Greg Sargent:

The last thing you need is more proof of the mindlessness and vapidity of the right’s attack on Obama for allegedly not believing in “American exceptionalism.” But Bill Kristol’s latest rendition is really worth savoring, because it unwittingly shows what nonsense it all is.

Kristol has a post up making the case that Obama has finally caved to the right’s attacks and has grudgingly conceded America’s greatness. The evidence? Kristol notes that in his weekly address on Saturday, the President hailed America as “the greatest nation on earth,” and “the greatest country in the world.”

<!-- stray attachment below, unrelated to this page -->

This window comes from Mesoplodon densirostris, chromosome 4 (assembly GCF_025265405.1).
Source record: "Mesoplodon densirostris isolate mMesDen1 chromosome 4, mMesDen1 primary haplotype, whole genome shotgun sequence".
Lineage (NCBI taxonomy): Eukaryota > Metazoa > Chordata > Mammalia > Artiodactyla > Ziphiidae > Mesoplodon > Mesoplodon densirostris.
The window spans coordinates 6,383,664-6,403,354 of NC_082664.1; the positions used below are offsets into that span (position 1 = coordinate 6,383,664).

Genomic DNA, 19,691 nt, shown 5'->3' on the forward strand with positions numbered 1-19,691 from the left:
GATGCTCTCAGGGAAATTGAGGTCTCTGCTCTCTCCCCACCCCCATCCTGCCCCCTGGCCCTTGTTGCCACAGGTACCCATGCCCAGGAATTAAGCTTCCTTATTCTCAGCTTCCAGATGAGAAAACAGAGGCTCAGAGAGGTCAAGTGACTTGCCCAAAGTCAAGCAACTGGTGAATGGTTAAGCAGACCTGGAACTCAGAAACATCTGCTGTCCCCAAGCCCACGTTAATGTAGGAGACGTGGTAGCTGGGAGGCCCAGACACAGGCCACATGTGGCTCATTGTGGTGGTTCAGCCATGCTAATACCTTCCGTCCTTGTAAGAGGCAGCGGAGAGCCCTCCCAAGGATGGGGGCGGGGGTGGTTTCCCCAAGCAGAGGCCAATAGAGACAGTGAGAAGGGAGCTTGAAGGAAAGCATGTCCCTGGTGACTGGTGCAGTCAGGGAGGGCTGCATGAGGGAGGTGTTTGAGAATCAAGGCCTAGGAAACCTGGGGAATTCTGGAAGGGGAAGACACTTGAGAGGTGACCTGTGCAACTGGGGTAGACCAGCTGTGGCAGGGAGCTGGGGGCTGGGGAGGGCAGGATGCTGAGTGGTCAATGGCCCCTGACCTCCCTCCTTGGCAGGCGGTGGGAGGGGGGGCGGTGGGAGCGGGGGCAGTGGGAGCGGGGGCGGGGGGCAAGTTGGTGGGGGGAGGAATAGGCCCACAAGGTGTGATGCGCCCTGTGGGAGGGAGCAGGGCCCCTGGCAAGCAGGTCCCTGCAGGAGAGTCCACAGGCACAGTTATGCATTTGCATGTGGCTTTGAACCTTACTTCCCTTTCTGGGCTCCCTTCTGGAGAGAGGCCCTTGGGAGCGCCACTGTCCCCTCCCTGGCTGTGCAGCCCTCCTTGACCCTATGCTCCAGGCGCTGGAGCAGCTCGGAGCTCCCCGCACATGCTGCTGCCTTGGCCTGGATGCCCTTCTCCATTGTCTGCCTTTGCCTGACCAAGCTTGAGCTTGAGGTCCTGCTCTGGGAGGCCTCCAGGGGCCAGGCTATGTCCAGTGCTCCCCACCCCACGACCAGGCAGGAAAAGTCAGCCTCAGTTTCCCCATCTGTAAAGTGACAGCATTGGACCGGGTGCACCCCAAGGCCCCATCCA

This, Kristol says, showcases the “new, revised Obama.”

It’s unclear whether Kristol is joking, but given the idiocy we keep hearing along these lines, it’s perfectly reasonable to assume he isn’t. So allow me to point out that Obama has been using these phrases for literally years now.

In his breakout speech at the 2004 Dem convention, Obama hailed the “greatness of our nation” and the “true genius of America.” And he’s repeatedly stated as president that we live in the greatest country evah. Way back in August 2009, Obama described America as “the greatest nation on Earth.” In October of 2009, Obama declared that “we live in the greatest country on Earth.”

In January of 2010, Obama described America as “the greatest nation in the world.” He called America the “greatest country on Earth” on September 25, again on September 29th, and still again on October 21st. And so on.

Jennifer Rubin: